HONG KONG -- China's real gross domestic product for the July-September quarter has continued to slow, to 6.1% on the year, dragged down by sagging exports and production, according to the average forecast of economists surveyed by Nikkei and Nikkei Quick News.
The prolonged trade war with the U.S., worsening cash-flow problems of businesses and a mountain of local government debt are beginning to put downward pressure on the economy.
Economists had expected China's economy to grow at 5.8% to 6.4% in the July-September quarter. The median estimate of 6.1% was the lowest quarterly growth rate since 1992, when comparable data became available.
China's economy has slowed mainly due to the prolonged trade row with the U.S. The administration of President Donald Trump imposed the fourth round of tariffs against China in September. Cheng Shi, chief economist at ICBCI, said the momentum of investment and production has continued to slow, adding that manufacturers might accelerate shifting of production overseas.
Shen Jianguang, chief economist at JD Digits, said exports that are affected by U.S. tariffs and tighter controls on properties are adding greater downward pressure on the economy.
China's economy was expected to grow at 6.2% in 2019, and 6.0% in 2020 and 2021.
The Chinese Communist Party aims to double GDP in 2020 compared with the figure in 2010. To achieve the goal, China's economy will need to grow at 6.2% on average in 2019 and 2020. But eight out of the 20 economists responded that the Chinese economy will only grow in the 5% range in 2020.
The focus will be how much stimulus measures will be able to offset downward pressure on the economy. Jian Chang, chief China economist at Barclays, said, "We think bringing forward the 2020 quota of local government special bonds will support infrastructure investment."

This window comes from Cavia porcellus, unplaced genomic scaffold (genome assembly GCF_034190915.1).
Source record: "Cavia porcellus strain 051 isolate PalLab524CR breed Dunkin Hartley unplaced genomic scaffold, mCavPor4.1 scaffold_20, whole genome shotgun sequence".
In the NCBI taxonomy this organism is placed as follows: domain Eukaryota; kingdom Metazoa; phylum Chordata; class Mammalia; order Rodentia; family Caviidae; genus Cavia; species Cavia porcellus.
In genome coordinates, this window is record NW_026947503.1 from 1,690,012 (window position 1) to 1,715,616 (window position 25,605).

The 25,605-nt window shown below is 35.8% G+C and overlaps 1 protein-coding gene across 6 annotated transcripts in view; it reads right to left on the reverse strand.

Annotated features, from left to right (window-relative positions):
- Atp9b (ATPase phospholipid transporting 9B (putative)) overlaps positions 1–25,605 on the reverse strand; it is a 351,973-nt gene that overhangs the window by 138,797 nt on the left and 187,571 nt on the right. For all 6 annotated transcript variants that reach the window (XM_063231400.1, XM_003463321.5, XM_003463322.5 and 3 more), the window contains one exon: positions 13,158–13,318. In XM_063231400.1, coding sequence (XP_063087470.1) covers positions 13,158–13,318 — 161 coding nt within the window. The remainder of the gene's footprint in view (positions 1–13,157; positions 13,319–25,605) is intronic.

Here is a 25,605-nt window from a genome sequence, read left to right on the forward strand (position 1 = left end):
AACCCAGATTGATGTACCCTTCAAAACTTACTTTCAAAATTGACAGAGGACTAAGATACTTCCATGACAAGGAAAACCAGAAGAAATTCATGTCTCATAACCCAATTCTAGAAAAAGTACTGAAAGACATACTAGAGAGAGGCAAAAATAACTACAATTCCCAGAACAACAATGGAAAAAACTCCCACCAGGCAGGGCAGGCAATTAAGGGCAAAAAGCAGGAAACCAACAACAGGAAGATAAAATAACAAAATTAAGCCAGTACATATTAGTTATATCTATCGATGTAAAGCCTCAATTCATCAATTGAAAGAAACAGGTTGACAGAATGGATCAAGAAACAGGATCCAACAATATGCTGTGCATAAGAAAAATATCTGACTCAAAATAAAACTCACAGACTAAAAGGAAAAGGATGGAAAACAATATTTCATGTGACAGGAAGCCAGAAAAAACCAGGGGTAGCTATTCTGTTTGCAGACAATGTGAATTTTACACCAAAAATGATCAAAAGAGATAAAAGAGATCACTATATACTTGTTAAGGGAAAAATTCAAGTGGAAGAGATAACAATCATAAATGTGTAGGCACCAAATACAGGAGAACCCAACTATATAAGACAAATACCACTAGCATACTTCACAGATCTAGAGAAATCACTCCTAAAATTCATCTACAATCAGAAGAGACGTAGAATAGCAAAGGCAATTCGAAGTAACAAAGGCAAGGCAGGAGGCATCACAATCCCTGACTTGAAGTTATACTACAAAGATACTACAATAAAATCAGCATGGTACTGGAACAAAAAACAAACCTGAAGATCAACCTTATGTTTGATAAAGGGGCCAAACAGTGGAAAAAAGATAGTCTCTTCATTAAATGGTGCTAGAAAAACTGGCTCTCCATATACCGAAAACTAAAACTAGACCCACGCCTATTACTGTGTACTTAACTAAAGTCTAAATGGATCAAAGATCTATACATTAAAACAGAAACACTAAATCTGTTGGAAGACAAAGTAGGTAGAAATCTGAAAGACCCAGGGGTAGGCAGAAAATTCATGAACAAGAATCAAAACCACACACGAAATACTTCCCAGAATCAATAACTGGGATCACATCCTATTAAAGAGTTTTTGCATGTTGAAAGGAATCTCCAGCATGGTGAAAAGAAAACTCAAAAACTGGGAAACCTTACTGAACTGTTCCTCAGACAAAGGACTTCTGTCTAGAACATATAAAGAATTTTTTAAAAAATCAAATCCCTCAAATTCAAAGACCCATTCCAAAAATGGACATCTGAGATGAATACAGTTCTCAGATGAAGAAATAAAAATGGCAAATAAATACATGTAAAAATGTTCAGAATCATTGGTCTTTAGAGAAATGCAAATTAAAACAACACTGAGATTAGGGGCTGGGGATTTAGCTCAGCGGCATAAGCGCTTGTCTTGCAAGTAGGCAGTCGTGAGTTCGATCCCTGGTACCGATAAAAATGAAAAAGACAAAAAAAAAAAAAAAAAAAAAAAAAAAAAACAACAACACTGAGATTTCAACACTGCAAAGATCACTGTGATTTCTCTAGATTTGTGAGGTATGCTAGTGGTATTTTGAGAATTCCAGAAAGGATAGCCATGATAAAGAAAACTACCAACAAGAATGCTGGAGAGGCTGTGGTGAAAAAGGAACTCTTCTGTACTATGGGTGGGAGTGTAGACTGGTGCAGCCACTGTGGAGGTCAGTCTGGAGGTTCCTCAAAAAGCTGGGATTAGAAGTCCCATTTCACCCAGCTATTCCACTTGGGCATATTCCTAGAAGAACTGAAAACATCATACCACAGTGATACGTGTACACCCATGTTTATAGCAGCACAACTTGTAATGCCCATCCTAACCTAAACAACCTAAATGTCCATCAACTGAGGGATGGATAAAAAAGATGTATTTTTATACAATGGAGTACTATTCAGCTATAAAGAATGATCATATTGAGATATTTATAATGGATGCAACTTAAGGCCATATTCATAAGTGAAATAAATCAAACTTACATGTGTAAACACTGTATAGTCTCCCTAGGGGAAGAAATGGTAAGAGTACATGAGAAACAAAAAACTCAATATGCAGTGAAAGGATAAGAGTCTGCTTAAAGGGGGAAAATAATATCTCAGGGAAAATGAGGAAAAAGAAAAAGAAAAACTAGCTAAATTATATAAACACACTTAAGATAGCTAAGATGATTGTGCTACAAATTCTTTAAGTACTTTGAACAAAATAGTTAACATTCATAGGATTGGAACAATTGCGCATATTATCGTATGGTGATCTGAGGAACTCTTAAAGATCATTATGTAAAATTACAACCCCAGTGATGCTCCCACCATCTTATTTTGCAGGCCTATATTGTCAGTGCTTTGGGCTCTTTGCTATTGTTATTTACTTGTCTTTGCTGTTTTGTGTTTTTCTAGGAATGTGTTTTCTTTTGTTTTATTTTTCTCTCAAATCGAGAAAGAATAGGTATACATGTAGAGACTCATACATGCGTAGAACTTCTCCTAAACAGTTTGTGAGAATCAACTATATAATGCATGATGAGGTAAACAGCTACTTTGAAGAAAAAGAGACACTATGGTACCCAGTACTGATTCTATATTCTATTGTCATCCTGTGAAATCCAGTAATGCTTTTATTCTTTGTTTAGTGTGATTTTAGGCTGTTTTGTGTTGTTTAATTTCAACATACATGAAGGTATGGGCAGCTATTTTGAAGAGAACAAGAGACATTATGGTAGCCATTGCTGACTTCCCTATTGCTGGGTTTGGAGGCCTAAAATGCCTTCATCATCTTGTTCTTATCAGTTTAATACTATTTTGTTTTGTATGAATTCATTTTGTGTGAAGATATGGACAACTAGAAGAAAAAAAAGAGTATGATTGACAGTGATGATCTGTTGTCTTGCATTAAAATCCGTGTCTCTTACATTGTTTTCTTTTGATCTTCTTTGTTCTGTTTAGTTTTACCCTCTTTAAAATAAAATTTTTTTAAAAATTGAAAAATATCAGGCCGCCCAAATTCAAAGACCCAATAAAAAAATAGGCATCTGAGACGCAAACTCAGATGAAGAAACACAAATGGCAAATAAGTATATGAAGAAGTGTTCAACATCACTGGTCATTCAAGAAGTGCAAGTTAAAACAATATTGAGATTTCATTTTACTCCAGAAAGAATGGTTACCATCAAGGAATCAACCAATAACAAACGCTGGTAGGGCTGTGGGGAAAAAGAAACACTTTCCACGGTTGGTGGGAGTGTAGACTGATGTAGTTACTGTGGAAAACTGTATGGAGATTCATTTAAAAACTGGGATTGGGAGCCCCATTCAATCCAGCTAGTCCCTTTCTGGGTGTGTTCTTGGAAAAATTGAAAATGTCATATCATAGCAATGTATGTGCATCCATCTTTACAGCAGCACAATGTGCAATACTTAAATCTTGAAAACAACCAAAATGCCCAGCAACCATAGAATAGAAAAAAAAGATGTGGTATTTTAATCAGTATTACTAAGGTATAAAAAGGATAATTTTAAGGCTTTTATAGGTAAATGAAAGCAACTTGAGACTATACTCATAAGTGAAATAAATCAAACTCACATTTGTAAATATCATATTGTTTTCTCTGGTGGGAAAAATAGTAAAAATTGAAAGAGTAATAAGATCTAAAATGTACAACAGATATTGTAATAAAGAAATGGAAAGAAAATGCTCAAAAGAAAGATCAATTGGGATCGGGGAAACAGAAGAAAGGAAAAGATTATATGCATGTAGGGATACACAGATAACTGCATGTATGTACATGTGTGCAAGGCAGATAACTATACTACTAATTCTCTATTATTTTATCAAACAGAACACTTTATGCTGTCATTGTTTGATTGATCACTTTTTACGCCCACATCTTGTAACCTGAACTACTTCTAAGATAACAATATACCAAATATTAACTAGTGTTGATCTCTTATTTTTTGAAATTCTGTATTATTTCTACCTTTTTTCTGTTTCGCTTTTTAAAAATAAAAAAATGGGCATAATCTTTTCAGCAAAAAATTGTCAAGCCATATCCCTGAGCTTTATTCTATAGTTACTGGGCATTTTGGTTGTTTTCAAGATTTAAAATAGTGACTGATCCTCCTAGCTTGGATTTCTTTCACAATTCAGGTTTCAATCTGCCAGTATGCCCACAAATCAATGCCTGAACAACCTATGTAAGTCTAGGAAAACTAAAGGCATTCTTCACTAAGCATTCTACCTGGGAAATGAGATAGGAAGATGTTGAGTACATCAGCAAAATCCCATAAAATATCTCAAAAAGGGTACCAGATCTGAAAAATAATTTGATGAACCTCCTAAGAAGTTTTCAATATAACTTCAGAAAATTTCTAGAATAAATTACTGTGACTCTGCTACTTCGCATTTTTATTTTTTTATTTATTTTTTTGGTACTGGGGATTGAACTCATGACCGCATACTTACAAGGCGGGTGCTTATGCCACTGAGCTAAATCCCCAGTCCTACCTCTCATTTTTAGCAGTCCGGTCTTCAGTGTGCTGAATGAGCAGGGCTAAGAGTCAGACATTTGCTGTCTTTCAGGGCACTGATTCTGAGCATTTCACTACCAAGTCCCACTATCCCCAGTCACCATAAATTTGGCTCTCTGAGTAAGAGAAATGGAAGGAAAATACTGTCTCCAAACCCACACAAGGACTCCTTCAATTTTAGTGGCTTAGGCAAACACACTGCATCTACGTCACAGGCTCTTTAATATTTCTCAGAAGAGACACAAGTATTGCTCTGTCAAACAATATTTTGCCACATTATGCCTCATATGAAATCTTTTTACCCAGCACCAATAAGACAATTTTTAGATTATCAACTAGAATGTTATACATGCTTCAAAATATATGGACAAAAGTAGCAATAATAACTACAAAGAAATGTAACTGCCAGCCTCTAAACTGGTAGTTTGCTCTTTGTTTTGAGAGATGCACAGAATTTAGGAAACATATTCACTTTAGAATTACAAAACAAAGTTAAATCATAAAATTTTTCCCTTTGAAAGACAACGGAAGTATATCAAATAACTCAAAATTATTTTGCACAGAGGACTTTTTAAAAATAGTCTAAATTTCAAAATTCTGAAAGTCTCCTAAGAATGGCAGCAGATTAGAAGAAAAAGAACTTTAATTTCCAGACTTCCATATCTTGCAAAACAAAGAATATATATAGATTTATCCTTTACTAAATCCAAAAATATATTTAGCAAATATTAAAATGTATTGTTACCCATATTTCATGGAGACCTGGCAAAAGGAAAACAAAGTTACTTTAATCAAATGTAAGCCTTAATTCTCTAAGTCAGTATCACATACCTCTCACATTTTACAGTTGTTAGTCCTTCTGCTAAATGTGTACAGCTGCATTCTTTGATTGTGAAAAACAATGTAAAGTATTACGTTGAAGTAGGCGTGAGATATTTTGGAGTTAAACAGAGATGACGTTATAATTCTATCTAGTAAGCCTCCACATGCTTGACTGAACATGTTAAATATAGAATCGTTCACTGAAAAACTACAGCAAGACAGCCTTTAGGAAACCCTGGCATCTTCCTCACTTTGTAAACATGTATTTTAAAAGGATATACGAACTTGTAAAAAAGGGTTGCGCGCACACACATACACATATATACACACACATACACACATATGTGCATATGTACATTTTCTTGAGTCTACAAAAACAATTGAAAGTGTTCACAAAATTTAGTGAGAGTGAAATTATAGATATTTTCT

Fan Xiaochen, director at MUFG Bank, said there is plenty of room for fiscal policy, including support for private companies by cutting value-added taxes and commissions.
Many economists expect that the People's Bank of China will cut the new loan prime rate in stages. Mihoko Hosokawa, research executive of Mizuho Bank (China), predicted that the PBOC will slash the LPR once in a month or two.
Ken Chen, a Chinese economy analyst at KGI Asia, said lowering the LPR will lead to a gradual decline in lending rates and help the impact of monetary policy transmit more efficiency. In the short term, however, the impact of the maneuver may be limited because "the new LPR is only for new loans," said Sean Taylor, DWS's chief investment officer for Asia Pacific.
Many analysts cited retaliatory tariffs on Chinese goods and sanctions on Chinese businesses by the U.S., the deteriorating financial position of Chinese businesses and heavy debts burdening Chinese local governments as key factors that may increase the risk of further slowdown. Mizuho's Hosokawa said some of China's local governments have disproportionately large bond issuances relative to GDP or amounts of their respective infrastructure spending.